The Panama Canal was the most expensive public works project the United States had undertaken at that time. Engineers designed a series of locks that raised ships to the height of Gatum Lake near the middle of the Isthmus of Panama; locks then lowered ships back to sea level.

The canal opened on 15 August 1914. It took almost 10 hours for the first ship to pass through.

Between 1903 and 1914, the U.S. had spent $302 million just on construction.That’s about $6.14 billion in 2021 dollars (U.S. GDP deflator). The U.S. paid the New Panama Canal Company $40 million to purchase its assets; another $10 million went to the Panamanian government. That’s another billion in 2021 dollars: $7,170,000,000.

By the 1960s, anti-American sentiment in Panama was growing.

The Johnson administration and then the Nixon administration talked with Panama about writing a new treaty. But those negotiations had failed to produce an agreement by the time Jimmy Carter came to office in 1977. So it fell to Carter to strike a final deal. Although he had argued against giving control of the canal to Panama earlier in his career, he had come to the conclusion that the canal was no longer vital to U.S. strategic and trade interests and that a failure reach an agreement with Panama would jeopardize America’s political and economic relations with all of Latin America.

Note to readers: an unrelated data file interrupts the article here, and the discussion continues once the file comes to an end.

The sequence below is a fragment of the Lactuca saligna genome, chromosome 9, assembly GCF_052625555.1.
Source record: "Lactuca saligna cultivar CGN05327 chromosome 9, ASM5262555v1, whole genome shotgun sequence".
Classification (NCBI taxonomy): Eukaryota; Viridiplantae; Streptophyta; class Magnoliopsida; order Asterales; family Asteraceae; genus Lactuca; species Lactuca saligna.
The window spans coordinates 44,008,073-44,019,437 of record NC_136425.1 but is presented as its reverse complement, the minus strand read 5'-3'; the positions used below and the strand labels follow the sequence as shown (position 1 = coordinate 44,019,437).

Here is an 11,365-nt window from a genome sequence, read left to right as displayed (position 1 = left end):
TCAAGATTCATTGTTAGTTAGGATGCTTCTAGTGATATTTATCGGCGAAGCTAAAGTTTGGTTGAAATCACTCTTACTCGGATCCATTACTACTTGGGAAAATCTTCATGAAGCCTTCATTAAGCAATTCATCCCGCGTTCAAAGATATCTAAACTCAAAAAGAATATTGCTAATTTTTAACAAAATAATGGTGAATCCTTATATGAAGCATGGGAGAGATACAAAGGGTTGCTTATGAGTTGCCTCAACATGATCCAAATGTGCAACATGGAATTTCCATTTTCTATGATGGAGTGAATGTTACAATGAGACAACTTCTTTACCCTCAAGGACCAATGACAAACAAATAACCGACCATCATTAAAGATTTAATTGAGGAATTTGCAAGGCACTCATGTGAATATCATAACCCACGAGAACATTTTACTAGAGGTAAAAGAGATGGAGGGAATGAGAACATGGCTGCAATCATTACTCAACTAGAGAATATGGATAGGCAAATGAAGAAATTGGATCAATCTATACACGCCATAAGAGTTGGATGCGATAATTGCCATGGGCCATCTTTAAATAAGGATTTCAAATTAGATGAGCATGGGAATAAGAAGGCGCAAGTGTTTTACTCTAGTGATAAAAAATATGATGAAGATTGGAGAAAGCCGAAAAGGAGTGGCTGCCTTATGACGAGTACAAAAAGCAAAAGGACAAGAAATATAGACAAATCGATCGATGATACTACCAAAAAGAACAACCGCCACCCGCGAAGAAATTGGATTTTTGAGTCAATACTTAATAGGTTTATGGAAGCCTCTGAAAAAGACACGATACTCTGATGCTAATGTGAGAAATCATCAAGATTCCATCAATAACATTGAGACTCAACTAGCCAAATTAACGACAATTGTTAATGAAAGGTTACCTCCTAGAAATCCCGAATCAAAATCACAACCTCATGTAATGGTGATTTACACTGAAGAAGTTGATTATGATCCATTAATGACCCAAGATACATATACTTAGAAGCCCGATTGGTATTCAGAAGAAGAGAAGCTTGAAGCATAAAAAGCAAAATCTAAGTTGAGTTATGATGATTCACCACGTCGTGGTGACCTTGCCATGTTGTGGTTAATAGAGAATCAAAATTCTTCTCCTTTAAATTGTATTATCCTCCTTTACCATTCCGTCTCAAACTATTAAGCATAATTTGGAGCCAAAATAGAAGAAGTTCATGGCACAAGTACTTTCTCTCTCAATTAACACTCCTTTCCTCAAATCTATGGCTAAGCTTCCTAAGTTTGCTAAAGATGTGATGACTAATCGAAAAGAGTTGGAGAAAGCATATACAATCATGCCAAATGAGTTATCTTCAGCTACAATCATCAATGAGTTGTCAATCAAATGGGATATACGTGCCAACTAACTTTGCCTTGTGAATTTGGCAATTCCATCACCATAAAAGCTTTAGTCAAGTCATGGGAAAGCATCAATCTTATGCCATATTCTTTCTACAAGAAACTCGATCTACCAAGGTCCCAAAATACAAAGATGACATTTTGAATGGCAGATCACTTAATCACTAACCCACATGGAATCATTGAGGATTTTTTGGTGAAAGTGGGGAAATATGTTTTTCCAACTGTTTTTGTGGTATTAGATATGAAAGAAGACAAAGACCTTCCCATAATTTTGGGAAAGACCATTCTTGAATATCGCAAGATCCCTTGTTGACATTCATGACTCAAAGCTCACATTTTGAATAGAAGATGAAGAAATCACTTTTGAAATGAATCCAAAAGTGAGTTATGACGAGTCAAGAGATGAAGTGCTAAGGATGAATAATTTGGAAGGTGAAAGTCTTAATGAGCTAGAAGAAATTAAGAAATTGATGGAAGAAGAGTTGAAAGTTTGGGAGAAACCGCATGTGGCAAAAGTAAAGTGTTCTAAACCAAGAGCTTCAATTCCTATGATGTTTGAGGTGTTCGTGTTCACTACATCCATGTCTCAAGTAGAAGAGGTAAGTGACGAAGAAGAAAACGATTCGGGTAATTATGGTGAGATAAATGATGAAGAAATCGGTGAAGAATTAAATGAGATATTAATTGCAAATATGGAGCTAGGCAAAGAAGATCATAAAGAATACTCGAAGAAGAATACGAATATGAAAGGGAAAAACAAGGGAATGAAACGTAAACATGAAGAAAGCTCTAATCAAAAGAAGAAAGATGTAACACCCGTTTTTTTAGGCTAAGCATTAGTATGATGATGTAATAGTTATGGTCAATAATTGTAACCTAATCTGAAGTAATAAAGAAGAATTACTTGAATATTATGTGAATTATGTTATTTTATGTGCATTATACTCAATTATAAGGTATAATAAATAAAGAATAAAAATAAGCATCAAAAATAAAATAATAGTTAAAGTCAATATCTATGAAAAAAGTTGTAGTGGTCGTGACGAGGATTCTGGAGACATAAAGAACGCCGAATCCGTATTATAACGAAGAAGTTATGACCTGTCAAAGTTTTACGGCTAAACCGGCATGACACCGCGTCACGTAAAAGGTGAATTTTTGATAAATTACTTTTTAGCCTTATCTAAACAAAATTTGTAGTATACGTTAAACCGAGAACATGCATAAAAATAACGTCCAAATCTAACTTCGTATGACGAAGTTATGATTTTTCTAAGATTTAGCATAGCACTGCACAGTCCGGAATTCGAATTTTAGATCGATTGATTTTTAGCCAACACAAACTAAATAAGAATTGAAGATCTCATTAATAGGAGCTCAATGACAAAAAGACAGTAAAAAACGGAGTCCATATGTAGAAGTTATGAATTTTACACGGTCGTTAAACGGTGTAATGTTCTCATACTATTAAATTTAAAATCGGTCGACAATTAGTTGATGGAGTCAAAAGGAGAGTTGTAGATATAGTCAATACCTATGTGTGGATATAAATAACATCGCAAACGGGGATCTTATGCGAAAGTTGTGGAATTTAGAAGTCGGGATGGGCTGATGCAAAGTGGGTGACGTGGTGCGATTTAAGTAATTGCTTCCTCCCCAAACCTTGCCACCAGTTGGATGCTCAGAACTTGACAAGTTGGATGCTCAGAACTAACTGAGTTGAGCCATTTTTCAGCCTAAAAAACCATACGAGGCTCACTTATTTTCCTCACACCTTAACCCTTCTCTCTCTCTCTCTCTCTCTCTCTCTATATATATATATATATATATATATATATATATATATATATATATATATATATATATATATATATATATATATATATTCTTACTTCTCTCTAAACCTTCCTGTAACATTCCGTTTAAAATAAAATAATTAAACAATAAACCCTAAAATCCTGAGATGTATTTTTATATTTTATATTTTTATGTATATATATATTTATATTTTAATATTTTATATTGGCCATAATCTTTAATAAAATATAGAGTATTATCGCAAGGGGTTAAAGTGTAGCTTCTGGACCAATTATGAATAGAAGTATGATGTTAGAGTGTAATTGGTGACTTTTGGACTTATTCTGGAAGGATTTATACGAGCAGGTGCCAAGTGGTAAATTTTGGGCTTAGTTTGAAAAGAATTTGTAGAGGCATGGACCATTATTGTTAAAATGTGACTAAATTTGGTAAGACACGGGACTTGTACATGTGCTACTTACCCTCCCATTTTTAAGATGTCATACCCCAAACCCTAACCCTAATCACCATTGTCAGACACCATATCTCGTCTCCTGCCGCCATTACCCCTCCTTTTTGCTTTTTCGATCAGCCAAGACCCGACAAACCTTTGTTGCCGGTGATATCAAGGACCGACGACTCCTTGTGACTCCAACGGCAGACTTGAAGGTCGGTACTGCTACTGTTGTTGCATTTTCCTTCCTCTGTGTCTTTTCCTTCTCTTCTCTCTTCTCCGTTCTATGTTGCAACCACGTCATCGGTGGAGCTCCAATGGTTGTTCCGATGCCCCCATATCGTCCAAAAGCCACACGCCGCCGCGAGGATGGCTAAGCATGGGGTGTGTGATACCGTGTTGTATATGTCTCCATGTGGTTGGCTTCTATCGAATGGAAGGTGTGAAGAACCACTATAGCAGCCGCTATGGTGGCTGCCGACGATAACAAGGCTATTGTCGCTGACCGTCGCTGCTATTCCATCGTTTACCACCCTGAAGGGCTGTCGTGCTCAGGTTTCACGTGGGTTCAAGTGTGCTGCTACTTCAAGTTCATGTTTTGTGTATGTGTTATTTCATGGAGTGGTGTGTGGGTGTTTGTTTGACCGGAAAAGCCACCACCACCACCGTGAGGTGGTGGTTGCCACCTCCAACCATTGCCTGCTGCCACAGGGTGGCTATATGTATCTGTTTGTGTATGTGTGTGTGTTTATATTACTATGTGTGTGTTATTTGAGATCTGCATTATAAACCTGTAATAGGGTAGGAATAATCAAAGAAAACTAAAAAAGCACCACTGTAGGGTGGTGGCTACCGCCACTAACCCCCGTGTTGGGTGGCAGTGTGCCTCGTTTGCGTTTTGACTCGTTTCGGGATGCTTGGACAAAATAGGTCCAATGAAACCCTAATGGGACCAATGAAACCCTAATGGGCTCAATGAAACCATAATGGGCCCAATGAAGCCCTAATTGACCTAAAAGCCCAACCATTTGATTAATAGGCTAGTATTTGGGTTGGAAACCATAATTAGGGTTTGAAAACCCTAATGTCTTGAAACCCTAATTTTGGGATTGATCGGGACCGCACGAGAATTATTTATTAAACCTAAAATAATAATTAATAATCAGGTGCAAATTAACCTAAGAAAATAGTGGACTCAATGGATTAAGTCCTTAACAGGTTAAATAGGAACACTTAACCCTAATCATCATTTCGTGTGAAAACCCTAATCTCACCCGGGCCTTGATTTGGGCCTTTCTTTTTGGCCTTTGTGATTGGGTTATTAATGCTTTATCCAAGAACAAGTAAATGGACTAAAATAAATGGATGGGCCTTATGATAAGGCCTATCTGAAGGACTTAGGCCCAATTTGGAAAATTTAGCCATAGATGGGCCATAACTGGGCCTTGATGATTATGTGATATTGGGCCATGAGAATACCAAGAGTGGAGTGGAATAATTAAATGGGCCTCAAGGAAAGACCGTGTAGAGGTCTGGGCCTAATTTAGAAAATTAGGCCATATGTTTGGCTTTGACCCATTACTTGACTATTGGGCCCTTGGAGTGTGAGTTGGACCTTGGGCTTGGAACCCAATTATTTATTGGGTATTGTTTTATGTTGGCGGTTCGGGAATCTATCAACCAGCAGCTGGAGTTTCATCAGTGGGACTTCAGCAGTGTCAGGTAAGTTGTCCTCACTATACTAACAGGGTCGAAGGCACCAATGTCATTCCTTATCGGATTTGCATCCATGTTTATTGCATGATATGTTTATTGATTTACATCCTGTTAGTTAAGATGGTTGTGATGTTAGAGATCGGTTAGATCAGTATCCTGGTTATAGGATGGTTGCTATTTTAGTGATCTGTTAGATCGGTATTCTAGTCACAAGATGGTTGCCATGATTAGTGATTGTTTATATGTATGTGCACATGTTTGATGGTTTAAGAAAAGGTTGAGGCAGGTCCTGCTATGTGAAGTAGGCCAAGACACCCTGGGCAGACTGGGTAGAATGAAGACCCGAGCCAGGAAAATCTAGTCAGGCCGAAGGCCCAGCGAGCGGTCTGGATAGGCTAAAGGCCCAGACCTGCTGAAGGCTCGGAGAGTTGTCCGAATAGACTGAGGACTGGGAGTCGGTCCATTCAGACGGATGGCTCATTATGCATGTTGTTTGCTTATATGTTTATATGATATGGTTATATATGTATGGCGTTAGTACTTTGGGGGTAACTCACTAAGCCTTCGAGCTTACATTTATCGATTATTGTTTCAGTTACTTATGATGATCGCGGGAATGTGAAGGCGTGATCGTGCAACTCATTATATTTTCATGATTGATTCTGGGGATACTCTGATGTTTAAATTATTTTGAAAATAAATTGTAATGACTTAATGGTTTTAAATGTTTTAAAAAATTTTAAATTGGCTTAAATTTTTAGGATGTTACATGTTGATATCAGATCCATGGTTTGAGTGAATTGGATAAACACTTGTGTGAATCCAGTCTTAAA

… the conservative, pro-canal lobby in the United States… hated the deal. Coming as it did on the heels of the ignominious U.S. withdrawal from Vietnam, they charged Carter with appeasement and assailed America’s “retreat” from the world.

A leading voice for the anti-treaty forces was Republican presidential hopeful Ronald Reagan. For the Gipper, the Canal Zone was “sovereign United States territory just the same as Alaska. . . and the states that were carved out of the Louisiana Purchase.” Or as he liked to say in a line in his stump speech that brought his conservative audience to its feet: “We bought it, we paid for it, it’s ours, and we’re going to keep it.” Reagan’s fellow California Republican, Sen. S. I. Hayakawa, had a slightly different take—America had a right to the canal because “we stole it fair and square.”

But we did not own the Panama Canal Zone.

We leased it, making annual payments to Panama.